I knew it! By knew it, I actually mean I jokingly doubted it while getting a tad worried that I had a heart of stone and nothing would ever upset me besides Supervet or YouTube videos of dogs being reunited with their owners. However on Thursday I actually got quite emotional and had a little cry at work. It took me completely by surprise, I had no idea it would but there I was in my full PPE having a quiet sob and being quite grateful no one else was in the room at the time.
I’ve written previously about knowing one day something would get me. I mean, I’ve seen everyone get emotional at some point, but the things that I thought would get me never did. In our line of work we are constantly surrounded with emotions. You deal with your own, the people you work with, the other people coming by, the highly emotional phone calls we can receive and especially the visible and audible emotions of the family visits we have. I can only describe it as this big ball of emotional energy that throws out waves every now and then. The whole time I feel you have to keep tabs on what situation, who you are speaking to and how you are feeling. I’m still adjusting to this and learning that switching about like this can be exhausting on busy days, but so very rewarding too.
The mortuary was insanely busy on Thursday, between viewings and releases and other things happening I got left to clean up the post mortem room in the afternoon. This is totally fine, I put on some music (Led Zeppelin followed by James were my choices that day) and I got on. In some ways I like working on my own, probably comes with the territory of being an only child. There was a particular patient for post mortem who had their own clothes and items with them which we had decided to put back on them after the post mortem was complete. Quite often clothes are torn or damaged in other ways prior to us receiving them into the mortuary so we remove them and put the person in a shroud. If the clothes are nice then it’s good to either keep them with them or put them back on.
As I was on my own I had asked for help to put the patients back in the fridge but I knew from the number of times I’d heard the doorbell go that no one was able to come in and help anytime soon. I decided to have a crack at dressing this patient myself and laid out all the bits and bobs I needed to do so. I found it a lot easier than I thought, carefully moving limbs about and lifting body parts to dress them. Once I’d done I tucked their item under their arm and stood back. Then in utter bewilderment to myself I started to cry.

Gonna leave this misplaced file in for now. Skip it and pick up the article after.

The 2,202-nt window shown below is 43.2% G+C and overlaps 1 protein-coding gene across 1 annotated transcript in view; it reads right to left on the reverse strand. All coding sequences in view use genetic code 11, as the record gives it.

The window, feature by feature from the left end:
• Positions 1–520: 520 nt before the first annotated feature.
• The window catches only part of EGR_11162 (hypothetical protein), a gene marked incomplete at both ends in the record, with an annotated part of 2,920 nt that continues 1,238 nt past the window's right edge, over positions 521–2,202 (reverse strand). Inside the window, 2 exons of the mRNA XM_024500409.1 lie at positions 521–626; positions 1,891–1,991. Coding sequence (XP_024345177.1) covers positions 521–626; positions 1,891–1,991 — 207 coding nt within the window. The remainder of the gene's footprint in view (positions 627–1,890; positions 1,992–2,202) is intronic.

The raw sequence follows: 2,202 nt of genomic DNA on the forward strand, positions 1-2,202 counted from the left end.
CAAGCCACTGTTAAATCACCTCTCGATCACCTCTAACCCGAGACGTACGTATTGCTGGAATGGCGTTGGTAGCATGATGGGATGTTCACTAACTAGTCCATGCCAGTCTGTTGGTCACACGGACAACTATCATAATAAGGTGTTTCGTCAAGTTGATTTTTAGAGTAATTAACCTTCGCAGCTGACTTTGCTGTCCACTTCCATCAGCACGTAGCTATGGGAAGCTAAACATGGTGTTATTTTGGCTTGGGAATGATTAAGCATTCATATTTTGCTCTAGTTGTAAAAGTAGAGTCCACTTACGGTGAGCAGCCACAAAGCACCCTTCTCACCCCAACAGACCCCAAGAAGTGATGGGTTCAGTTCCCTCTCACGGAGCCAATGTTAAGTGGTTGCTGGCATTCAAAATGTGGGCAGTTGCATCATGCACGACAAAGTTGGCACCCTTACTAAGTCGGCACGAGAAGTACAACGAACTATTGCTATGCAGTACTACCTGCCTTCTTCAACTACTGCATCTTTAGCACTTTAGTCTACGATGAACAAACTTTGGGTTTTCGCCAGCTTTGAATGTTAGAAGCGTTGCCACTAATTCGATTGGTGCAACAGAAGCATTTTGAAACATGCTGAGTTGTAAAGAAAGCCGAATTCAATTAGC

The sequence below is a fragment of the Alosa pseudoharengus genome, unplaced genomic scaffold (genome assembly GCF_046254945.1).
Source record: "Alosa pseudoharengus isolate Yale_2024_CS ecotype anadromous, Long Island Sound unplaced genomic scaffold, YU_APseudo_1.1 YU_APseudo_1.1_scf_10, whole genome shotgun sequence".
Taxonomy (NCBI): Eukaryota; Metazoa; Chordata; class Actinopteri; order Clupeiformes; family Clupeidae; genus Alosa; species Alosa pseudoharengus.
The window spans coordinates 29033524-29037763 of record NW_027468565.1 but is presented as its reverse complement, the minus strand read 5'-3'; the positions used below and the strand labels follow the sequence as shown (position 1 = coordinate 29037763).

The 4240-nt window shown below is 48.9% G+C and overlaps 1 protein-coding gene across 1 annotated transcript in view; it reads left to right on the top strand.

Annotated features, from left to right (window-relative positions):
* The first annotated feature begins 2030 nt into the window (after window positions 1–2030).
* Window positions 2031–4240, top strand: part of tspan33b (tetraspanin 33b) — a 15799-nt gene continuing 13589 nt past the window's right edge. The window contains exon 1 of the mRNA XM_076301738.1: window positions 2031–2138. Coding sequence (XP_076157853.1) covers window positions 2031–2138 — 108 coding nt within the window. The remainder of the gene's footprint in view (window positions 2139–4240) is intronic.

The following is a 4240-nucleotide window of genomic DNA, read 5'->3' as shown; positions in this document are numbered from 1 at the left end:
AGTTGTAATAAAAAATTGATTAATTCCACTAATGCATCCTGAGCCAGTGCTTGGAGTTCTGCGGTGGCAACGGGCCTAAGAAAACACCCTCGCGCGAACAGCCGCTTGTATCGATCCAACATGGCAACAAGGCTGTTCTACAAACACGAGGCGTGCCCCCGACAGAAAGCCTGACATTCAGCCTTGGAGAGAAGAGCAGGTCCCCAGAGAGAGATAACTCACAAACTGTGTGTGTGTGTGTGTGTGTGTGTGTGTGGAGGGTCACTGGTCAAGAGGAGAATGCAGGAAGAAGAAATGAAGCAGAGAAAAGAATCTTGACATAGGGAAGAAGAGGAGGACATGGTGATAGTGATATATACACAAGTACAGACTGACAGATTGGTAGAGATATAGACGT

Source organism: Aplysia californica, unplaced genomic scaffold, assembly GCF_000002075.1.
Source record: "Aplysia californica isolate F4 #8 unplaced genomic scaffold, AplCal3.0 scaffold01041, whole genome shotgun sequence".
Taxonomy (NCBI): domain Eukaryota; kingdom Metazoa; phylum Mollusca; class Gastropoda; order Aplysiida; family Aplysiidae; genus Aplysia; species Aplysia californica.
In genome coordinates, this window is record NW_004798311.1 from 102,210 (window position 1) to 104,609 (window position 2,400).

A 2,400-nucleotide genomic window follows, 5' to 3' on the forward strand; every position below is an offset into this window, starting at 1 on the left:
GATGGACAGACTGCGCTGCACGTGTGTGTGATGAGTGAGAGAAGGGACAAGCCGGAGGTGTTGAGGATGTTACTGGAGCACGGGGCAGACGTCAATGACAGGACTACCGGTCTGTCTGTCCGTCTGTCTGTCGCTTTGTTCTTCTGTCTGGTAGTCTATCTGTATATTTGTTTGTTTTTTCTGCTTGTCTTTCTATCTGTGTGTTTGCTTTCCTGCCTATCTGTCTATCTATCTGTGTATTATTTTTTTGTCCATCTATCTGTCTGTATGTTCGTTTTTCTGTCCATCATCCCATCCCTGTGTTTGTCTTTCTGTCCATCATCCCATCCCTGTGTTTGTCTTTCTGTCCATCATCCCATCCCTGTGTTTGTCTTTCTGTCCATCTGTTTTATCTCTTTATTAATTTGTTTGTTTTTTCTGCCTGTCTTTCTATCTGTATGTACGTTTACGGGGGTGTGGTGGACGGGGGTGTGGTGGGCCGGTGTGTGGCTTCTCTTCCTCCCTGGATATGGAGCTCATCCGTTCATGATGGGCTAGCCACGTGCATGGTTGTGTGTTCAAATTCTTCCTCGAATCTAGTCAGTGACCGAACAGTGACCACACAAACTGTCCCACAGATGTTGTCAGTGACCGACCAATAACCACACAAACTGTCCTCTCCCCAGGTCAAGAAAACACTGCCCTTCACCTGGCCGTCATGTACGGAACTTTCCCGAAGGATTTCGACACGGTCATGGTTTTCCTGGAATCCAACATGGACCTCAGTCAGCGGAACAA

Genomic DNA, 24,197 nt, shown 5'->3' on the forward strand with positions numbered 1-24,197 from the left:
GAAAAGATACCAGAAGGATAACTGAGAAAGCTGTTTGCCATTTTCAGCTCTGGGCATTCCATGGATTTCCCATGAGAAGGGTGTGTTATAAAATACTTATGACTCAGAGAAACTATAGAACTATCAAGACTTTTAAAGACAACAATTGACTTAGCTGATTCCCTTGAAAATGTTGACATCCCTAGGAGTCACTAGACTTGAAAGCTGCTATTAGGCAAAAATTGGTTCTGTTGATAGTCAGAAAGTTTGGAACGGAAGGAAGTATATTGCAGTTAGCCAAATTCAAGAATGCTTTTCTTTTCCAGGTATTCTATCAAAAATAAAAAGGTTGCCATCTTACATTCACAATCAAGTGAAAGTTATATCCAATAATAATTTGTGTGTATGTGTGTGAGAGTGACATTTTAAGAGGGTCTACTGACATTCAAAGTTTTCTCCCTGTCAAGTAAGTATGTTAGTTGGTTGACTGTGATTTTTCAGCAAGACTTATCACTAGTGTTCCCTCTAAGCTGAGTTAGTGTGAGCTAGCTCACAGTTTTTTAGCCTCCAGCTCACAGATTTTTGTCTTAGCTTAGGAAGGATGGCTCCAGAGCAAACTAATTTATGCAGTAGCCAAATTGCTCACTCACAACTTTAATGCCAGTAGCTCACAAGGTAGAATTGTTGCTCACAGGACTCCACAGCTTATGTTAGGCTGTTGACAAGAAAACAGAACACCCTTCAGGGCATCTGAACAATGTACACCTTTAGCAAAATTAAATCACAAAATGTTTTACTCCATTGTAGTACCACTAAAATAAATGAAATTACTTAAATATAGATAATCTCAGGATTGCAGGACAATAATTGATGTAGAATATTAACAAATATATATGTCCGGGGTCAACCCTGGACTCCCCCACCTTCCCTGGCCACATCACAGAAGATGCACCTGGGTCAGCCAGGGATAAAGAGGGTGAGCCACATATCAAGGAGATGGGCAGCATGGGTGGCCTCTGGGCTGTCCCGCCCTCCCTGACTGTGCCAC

I guess I was chuffed I’d made them look so peaceful and dignified. I was delighted I’d done it all myself for the first time. I might have still been a little emotional from the traumatic blood test the day before (that’s a story for another time but you definitely shouldn’t end up with your own blood all over your knees). Yet really I can’t explain why I cried, it didn’t feel sad or bad, I just needed to have a little cry.
Not exactly how blood tests should go… that’s my own blood on my scrubs.
Another week in the mortuary complete, the brain count is up to 30 and my training is coming along well. Next Death Cafe is coming up in less than two weeks and some other exciting events are starting to get lined up for the summer. As always, please do get in touch if you have any comments, questions or just want to chat over anything at all.
Thank you for reading and take care!
It would give me such great comfort to think of a loved one being treated with the care and dignity that you have just described. I’m actually really touched reading it. Keep up the excellent work
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Thank you so much Louise!
I feel incredibly humbled by the tenderness with which you care for your “charges”. Though they will never know it I feel enormously comforted and reassured that you feel able to tell us about your little weep, while accepting it was neither sad nor bad, just necessary. Bless you.
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